Dear Lama Surya Das,
When I first asked my 18-year-old goddaughter, Tricia, what her life's big questions were, she said that she didn't think much about spiritual things, and instead stewed about colleges, clothes and dating. But a short time later, over lunch not long ago, she came up with a big one: "Why is everything always being taken away?" And to go along with this conundrum comes the question "How do you stay positive in the midst of constant loss and suffering?"

Here is my response to Tricia and everyone else.

Change is the law. The more we resist that universal fact, that reality, the more we suffer. The harder we try to grip and hold onto that which is passing through our fingers, the more we get rope burn. That is simply the truth. It is in our higher self-interest to learn to loosen our grip, unwind, and learn to "Kiss the joy as it flies, and live in eternity's sunrise," as William Blake sang.

Things come and go. All that are born die. The seasons pass, arriving and disappearing. The good news and the bad news at once is that the old gives out and gives way to the new. We too follow the same course. Let's think about what we do while here, and what we make of whatever hand we happen to have been dealt. Dr. Elizabeth Kubler Ross said, "If you truly want to grow as a person and learn, you should realize that the universe has enrolled you in the graduate program of life called loss." So, how can we gain through loss, making stumbling blocks into stepping stones, while learning the virtue of adversity? The Jewish wisdom of the Talmud reminds me that whenever a door closes, a window opens elsewhere. This helps me keep going and remain optimistic, as well as realistic.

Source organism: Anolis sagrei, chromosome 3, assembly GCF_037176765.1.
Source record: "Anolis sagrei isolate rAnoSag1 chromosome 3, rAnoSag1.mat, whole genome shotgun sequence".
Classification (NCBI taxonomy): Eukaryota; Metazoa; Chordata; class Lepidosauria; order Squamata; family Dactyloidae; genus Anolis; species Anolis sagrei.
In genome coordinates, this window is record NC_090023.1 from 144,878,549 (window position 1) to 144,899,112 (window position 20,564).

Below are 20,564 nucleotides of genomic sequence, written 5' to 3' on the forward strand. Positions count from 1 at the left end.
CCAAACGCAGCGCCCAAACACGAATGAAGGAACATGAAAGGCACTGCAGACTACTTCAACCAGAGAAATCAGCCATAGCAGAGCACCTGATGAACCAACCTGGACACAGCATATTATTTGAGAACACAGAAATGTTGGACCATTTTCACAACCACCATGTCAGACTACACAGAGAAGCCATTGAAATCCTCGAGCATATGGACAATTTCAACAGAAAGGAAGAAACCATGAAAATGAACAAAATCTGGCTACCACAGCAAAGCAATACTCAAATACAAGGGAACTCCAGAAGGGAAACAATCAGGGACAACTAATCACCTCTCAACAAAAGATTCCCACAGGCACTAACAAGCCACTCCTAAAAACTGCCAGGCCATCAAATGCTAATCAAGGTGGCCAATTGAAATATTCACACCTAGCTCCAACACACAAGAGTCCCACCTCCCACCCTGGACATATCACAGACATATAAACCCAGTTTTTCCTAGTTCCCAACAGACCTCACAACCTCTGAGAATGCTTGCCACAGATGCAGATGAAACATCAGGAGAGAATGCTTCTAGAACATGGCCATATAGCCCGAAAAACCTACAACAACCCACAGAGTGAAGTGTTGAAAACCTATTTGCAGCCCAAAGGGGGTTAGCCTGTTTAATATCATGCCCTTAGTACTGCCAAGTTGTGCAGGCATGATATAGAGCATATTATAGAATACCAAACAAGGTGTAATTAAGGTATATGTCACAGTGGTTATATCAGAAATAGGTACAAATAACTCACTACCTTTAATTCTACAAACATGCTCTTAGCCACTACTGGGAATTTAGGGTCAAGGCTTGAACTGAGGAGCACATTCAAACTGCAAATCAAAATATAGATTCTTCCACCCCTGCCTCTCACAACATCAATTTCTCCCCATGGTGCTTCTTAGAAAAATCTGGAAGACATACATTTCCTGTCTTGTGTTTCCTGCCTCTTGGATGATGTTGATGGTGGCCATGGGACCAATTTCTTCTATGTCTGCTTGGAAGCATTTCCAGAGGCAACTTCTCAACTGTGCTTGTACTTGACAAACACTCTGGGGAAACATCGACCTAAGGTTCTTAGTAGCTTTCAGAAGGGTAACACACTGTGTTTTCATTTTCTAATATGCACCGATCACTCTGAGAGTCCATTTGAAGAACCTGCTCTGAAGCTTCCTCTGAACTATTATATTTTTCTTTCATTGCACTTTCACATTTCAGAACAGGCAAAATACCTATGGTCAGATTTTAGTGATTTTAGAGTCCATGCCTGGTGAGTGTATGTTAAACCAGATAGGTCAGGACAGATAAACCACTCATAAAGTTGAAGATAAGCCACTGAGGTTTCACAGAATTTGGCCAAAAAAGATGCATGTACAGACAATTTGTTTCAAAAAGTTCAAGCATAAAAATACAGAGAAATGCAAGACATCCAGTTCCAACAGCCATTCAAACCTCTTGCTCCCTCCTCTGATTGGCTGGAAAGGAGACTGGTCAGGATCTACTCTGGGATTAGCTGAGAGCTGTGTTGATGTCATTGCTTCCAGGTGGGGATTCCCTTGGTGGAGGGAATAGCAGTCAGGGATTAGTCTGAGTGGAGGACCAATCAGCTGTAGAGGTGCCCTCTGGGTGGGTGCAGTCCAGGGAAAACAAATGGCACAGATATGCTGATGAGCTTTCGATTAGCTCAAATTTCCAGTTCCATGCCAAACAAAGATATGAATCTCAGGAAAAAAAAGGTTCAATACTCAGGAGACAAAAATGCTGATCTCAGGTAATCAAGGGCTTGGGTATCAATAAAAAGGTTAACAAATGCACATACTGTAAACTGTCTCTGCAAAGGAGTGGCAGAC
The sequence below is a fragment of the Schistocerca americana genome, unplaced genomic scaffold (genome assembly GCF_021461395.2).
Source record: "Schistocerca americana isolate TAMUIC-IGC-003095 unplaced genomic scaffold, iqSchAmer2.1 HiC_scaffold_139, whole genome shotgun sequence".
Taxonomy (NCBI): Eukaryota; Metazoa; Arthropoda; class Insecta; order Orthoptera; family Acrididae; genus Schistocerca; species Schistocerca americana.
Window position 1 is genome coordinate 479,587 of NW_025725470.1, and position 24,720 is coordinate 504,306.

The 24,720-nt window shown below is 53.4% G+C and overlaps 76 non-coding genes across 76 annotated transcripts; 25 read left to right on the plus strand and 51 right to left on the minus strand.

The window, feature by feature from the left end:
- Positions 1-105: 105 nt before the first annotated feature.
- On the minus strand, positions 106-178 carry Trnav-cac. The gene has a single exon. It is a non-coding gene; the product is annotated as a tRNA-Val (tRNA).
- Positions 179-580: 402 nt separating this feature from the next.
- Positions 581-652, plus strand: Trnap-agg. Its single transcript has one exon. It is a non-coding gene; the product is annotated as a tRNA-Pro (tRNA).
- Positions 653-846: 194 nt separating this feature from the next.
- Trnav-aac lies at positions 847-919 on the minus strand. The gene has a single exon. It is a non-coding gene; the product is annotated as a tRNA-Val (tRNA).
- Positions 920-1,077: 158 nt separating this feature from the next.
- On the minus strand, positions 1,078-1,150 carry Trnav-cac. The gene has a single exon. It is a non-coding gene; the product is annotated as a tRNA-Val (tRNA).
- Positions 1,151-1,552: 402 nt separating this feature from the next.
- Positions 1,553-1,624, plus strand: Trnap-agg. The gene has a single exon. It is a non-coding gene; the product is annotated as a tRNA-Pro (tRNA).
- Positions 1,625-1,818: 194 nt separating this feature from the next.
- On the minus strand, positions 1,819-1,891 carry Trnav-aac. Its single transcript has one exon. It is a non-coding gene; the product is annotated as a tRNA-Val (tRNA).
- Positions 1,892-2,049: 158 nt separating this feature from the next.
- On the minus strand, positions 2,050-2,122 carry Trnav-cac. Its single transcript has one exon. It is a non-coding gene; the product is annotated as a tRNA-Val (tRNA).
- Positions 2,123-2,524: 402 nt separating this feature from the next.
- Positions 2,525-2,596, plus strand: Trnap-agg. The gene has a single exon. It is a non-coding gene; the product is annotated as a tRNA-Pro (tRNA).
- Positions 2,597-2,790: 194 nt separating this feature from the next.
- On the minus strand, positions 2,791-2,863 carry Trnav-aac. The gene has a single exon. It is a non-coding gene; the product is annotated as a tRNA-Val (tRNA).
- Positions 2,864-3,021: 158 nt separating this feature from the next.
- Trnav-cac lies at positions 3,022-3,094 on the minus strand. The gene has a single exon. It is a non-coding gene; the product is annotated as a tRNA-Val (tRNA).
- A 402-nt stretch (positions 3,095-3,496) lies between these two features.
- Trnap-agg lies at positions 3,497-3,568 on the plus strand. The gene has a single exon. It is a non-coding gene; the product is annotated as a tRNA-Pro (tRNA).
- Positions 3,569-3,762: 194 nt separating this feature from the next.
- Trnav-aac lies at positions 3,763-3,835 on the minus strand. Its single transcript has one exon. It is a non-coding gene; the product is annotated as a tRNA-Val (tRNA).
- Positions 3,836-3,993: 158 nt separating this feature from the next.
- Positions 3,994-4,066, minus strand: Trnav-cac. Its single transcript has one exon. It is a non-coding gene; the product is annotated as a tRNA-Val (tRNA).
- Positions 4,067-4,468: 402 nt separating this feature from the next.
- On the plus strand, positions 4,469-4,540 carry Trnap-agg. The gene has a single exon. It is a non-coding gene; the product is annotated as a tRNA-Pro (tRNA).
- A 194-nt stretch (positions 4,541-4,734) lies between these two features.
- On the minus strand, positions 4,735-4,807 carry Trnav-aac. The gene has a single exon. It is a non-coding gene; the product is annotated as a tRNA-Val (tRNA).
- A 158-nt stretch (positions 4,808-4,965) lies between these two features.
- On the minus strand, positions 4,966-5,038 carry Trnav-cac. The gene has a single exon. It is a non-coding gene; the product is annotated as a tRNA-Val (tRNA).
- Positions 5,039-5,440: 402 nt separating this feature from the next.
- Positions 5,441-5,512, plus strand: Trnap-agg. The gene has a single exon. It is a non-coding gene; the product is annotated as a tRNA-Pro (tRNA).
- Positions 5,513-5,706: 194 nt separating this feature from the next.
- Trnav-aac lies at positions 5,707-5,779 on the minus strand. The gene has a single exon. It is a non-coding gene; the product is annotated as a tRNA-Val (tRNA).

I always say that the secret of self-mastery, inner freedom and peace of mind is to realize our own innate power and inherent freedom of being, for it is not what happens to us but what we do with whatever comes that determines our character, our fate, karma and destiny. The winds of karma and past conditioning may be blowing, but we can learn how to set our sails, use the tiller and navigate better, rather than just being blown away by the prevailing winds and currents. Even strong habits and conditioning, such as addictions, can be reconditioned and eventually de-conditioned. This is the secret of working with karma, cause and effect.

One old Buddhist saying tells us that pain is inevitable in life-but suffering, on the other hand, is optional. How much we suffer depends on us, our internal development and our spiritual understanding and realization. Our pain and suffering point out to us where we are most attached, and what we're holding onto the most; likewise, they point out how free we are. By recognizing this, we can learn to use loss and suffering in ways that help us to grow wiser and become more at peace with ourselves and the universe. Through meditation practice, we come to see that the necessary losses in life-aging, separation, sorrow and death-are inevitable. And when we learn to accept the inevitable changes, through a more graceful letting go called the wisdom of allowing, we will tremendously lessen our suffering and leave room for happiness to arise. Helen Keller puts it this way: "The world is full of suffering, and it is also full of people overcoming suffering."

Life is tenuous, impermanent, and fleeting-not unlike a dream. I think we all must look into this reality at some point, and make some kind of peace with it. Everything is always slipping through our fingers; yet the answer is not to hold on tight or to push away.

B. Alan Wallace, Buddhist scholar, writes that when our sense of balance goes astray, loving-kindness can augment an even temper. These qualities of the heart-lovingkindness, compassion, joy and equanimity-are known as the Four Immeasurables. They all work together. Wallace writes: "Working with the heart qualities can be a means for overcoming emotional distress or instability and achieving genuine happiness."

Learning to love and let go is truly in our own higher self-interest. When we can let it all in, saying "yes" to all of life, meeting whatever befalls us with equanimity, we will grow deeper and wiser and happier; not in spite of life, but, rather, because of it.